A three-judge panel of the U.S. District Court for the Eastern District of Wisconsin today upheld all but two state legislative districts drawn by a Republican-controlled Wisconsin Legislature. It also upheld a congressional redistricting map. The panel lamented on the secrecy and partisan nature of this cycle’s redistricting process and harkened back to “a time when Wisconsin was famous for its courtesy and its tradition of good government,” but ultimately ruled the maps did not violate the law, save a violation of federal law requiring a change to Assembly districts 8 and 9 in Milwaukee County. Under the panel’s decision, the redistricting maps will not take effect for voting purposes until the November elections – meaning they won’t be in place for any recall elections that take place before November – unless a state court rules otherwise.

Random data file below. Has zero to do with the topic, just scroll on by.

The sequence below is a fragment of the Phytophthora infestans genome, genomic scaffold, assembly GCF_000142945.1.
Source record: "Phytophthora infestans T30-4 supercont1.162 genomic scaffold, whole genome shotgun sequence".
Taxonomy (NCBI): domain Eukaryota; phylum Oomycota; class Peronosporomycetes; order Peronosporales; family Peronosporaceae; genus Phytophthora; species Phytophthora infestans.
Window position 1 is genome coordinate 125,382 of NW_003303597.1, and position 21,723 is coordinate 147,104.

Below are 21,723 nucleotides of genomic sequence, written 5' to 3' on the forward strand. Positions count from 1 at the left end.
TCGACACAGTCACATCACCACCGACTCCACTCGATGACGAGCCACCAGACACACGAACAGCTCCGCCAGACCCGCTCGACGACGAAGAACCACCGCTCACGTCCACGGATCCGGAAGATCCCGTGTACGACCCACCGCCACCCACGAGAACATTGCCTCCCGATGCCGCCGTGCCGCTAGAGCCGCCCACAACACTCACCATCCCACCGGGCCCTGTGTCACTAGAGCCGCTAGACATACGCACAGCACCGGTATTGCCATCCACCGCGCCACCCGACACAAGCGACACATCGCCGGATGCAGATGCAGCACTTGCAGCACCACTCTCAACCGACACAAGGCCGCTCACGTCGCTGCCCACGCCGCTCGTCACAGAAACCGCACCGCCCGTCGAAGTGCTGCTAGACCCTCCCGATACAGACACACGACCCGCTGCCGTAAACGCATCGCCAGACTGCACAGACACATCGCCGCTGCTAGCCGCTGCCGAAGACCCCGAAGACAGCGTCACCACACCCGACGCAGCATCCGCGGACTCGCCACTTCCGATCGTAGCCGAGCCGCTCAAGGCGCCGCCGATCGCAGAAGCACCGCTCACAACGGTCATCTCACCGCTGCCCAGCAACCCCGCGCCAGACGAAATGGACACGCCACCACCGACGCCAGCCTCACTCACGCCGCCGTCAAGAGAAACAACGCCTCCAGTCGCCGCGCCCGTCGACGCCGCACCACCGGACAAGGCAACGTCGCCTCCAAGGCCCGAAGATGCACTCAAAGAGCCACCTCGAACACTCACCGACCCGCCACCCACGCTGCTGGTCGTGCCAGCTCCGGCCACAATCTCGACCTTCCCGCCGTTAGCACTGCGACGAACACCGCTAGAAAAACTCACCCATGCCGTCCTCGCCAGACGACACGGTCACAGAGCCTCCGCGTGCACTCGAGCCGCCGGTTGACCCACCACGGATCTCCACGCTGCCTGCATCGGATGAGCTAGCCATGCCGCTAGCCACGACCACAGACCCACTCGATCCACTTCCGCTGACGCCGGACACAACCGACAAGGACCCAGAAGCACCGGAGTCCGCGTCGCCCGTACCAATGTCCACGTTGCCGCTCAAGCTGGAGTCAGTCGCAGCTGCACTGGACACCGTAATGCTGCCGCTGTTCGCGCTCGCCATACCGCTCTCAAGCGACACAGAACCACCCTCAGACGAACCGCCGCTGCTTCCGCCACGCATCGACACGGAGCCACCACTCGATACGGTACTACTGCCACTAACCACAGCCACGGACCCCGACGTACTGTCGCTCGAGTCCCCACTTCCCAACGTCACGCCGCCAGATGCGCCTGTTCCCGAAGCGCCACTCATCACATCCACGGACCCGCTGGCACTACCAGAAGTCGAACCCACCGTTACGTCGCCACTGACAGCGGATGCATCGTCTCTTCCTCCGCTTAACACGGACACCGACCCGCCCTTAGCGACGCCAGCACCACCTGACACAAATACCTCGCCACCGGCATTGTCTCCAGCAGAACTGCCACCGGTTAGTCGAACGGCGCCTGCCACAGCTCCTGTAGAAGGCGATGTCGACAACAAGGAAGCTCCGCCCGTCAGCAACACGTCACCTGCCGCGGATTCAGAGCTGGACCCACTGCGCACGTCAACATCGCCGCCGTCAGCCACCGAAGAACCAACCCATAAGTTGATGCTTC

The Wisconsin Legislature reapportioned the state legislative and congressional districts through 2011 Wisconsin Act 43 (state) and 2011 Wisconsin Act 44 (congressional) in August 2011. Redistricting maps, once established, control representation and elections for 10 years. States must reapportion both state legislative and congressional districts to account for changes and shifts in population, as determined by each decennial census. Wisconsin has eight congressional districts, 99 state Assembly districts, and 33 state Senate districts.
A basic requirement is that redistricting maps be relatively equal in population, giving each voter in each district equal voting power, known as the “one person, one vote rule.” The federal Voting Rights Act of 1965 protects the voting power of racial and minority groups. The state constitution also requires that new districts meet other redistricting criteria.
Democratic voters and a Latino rights group, Voces de la Frontera, quickly challenged the lawfulness of Act 43’s state legislative districts. Wisconsin’s Democrat members of the House of Representatives – Tammy Baldwin, Ron Kind, and Gwen Moore – challenged Act 44. The case went to trial in federal district court on Feb. 23-24.